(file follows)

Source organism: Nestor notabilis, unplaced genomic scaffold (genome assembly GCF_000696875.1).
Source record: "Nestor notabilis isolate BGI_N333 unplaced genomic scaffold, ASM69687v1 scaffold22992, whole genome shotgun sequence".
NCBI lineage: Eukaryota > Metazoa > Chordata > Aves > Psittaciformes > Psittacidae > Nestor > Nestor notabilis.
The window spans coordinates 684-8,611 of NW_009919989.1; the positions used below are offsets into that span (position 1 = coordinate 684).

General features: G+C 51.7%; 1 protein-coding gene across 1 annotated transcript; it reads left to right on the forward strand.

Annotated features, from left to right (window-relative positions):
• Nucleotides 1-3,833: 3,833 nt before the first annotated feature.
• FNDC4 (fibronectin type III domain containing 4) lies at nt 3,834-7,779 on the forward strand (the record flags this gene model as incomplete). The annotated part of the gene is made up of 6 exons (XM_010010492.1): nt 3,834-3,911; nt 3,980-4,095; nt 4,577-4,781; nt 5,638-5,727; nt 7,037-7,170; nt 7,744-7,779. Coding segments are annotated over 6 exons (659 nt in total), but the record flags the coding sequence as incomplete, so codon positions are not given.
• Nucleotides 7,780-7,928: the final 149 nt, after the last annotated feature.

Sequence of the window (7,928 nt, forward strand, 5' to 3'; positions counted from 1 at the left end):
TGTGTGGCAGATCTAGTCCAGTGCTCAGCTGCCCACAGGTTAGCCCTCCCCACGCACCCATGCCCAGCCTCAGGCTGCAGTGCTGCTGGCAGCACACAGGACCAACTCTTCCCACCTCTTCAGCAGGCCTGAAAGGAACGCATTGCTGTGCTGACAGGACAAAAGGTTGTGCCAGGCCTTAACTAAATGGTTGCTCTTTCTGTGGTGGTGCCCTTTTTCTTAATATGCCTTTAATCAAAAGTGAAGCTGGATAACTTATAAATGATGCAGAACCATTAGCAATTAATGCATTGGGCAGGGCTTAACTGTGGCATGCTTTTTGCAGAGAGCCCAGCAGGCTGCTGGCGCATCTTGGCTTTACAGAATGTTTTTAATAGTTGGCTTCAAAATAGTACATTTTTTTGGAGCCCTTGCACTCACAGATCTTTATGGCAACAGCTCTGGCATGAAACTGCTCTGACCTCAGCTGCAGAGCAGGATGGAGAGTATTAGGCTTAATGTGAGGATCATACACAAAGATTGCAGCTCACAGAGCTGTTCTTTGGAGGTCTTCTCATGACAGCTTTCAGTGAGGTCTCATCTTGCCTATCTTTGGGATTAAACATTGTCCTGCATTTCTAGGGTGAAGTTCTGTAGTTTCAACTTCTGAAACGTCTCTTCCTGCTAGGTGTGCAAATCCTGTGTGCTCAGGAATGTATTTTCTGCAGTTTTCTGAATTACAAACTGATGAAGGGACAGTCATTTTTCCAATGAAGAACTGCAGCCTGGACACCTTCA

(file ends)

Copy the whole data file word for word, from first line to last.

Source organism: Nestor notabilis, unplaced genomic scaffold (genome assembly GCF_000696875.1).
Source record: "Nestor notabilis isolate BGI_N333 unplaced genomic scaffold, ASM69687v1 scaffold22992, whole genome shotgun sequence".
NCBI lineage: Eukaryota > Metazoa > Chordata > Aves > Psittaciformes > Psittacidae > Nestor > Nestor notabilis.
The window spans coordinates 684-8,611 of NW_009919989.1; the positions used below are offsets into that span (position 1 = coordinate 684).

General features: G+C 51.7%; 1 protein-coding gene across 1 annotated transcript; it reads left to right on the forward strand.

Annotated features, from left to right (window-relative positions):
• Nucleotides 1-3,833: 3,833 nt before the first annotated feature.
• FNDC4 (fibronectin type III domain containing 4) lies at nt 3,834-7,779 on the forward strand (the record flags this gene model as incomplete). The annotated part of the gene is made up of 6 exons (XM_010010492.1): nt 3,834-3,911; nt 3,980-4,095; nt 4,577-4,781; nt 5,638-5,727; nt 7,037-7,170; nt 7,744-7,779. Coding segments are annotated over 6 exons (659 nt in total), but the record flags the coding sequence as incomplete, so codon positions are not given.
• Nucleotides 7,780-7,928: the final 149 nt, after the last annotated feature.

Sequence of the window (7,928 nt, forward strand, 5' to 3'; positions counted from 1 at the left end):
TGTGTGGCAGATCTAGTCCAGTGCTCAGCTGCCCACAGGTTAGCCCTCCCCACGCACCCATGCCCAGCCTCAGGCTGCAGTGCTGCTGGCAGCACACAGGACCAACTCTTCCCACCTCTTCAGCAGGCCTGAAAGGAACGCATTGCTGTGCTGACAGGACAAAAGGTTGTGCCAGGCCTTAACTAAATGGTTGCTCTTTCTGTGGTGGTGCCCTTTTTCTTAATATGCCTTTAATCAAAAGTGAAGCTGGATAACTTATAAATGATGCAGAACCATTAGCAATTAATGCATTGGGCAGGGCTTAACTGTGGCATGCTTTTTGCAGAGAGCCCAGCAGGCTGCTGGCGCATCTTGGCTTTACAGAATGTTTTTAATAGTTGGCTTCAAAATAGTACATTTTTTTGGAGCCCTTGCACTCACAGATCTTTATGGCAACAGCTCTGGCATGAAACTGCTCTGACCTCAGCTGCAGAGCAGGATGGAGAGTATTAGGCTTAATGTGAGGATCATACACAAAGATTGCAGCTCACAGAGCTGTTCTTTGGAGGTCTTCTCATGACAGCTTTCAGTGAGGTCTCATCTTGCCTATCTTTGGGATTAAACATTGTCCTGCATTTCTAGGGTGAAGTTCTGTAGTTTCAACTTCTGAAACGTCTCTTCCTGCTAGGTGTGCAAATCCTGTGTGCTCAGGAATGTATTTTCTGCAGTTTTCTGAATTACAAACTGATGAAGGGACAGTCATTTTTCCAATGAAGAACTGCAGCCTGGACACCTTCA